Women's Workplace Victories to Remember
Sally Groves, author of Trico: A Victory to Remember: The 1976 Equal Pay Strike at Trico Folberth, Brentford and Louise Raw, author of Striking a Light: The Bryant and May Matchwomen and their Place in History discuss their research and consider the role women have had, and continue to play, in workplace struggles.
When the Bryant and May matchwomen walked out of a Bow matchfactory on strike in 1888, even they would never have guessed they were about to launch a movement.
Their unprecedented victory against a cruelly exploitative, wealthy and very well-connected employers helped to change perceptions of working-class women. Previously, ‘factory lasses’ had been considered the ‘lowest of the low’ and ‘no better than they should be’. Now, they stood revealed as principled and articulate fighters for their sisters and their class. Louise Raw, author of Striking a Light, the only in-depth study of the strike, has campaigned for 20 years to have the magnitude of the matchwomen’s victory acknowledged. An activist and writer, Louise is also resident historian on BBC London’s Robert Elms show.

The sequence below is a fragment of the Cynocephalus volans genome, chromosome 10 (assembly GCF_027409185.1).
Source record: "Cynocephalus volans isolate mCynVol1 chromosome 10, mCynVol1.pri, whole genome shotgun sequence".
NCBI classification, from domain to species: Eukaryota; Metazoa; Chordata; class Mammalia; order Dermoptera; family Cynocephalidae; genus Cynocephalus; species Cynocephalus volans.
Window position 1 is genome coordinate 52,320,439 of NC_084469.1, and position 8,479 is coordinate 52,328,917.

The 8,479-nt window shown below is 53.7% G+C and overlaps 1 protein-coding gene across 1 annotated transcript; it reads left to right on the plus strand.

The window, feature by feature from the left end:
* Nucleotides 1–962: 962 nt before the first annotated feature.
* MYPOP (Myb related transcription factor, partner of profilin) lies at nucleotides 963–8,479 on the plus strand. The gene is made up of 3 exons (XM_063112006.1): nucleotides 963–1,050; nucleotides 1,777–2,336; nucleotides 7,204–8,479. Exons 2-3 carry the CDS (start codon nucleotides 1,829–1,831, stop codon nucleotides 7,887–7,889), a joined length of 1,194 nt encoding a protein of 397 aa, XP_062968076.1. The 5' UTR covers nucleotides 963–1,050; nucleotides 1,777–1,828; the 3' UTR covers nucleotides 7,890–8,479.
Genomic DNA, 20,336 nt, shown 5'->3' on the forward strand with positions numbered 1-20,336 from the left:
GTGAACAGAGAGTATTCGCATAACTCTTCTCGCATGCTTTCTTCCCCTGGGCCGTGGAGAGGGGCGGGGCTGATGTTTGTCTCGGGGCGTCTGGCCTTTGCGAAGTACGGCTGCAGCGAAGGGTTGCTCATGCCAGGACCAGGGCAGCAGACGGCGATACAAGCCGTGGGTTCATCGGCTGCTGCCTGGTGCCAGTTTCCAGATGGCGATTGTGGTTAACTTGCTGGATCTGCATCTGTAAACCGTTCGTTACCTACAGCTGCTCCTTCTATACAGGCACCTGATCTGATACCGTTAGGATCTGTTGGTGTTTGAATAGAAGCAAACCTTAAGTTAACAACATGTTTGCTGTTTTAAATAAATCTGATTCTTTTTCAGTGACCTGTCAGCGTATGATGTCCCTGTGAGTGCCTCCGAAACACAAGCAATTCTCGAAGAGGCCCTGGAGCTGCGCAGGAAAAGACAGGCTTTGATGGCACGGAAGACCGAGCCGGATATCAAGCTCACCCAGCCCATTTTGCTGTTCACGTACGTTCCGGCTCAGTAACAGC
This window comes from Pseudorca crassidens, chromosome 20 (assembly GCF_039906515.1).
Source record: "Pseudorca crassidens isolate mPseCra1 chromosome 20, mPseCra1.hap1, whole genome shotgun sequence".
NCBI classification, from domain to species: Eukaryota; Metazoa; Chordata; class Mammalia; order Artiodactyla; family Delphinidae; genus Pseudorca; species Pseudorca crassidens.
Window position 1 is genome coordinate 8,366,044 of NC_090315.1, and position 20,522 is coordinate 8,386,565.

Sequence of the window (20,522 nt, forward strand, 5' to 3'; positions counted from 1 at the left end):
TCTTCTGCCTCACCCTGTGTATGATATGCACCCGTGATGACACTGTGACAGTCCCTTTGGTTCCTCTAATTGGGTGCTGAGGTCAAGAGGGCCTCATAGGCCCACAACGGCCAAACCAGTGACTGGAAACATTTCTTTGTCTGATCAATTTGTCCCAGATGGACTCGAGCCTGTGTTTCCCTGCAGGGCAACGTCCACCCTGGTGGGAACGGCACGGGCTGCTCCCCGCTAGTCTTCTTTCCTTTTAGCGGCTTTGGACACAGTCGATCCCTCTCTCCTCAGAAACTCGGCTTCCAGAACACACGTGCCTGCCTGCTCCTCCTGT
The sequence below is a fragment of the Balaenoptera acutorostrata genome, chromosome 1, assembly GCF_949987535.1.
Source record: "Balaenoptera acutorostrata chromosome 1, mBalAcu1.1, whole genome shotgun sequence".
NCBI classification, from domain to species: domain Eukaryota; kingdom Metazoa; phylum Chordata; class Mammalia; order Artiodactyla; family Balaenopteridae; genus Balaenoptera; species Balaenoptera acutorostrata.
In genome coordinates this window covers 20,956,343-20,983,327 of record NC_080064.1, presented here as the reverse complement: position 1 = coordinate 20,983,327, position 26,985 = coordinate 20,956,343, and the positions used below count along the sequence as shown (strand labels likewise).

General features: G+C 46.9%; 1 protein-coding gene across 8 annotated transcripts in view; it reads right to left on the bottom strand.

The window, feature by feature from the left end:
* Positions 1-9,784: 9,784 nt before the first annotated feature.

Throughout the long, hot summer of 1976 and beyond, an historic 21 week battle was fought at the Trico-Folberth in Brentford, West London, with the employer throwing everything it could at the strikers. This was the first time American-style picket-busting convoys of lorries and ‘scab’ labour was used against strikers who were mainly women. Sally Groves started working at Trico for the very sound reason that, having been offered two jobs, Trico’s hours allowed her an extra half-hour in bed. She became a stalwart union activist, the AUEW Strike Committee’s Publicity Officer, and, now, the co-author of aground-breaking biography of the strike. The story is highly relevant today, and a call-to-arms to everyone suffering inequality.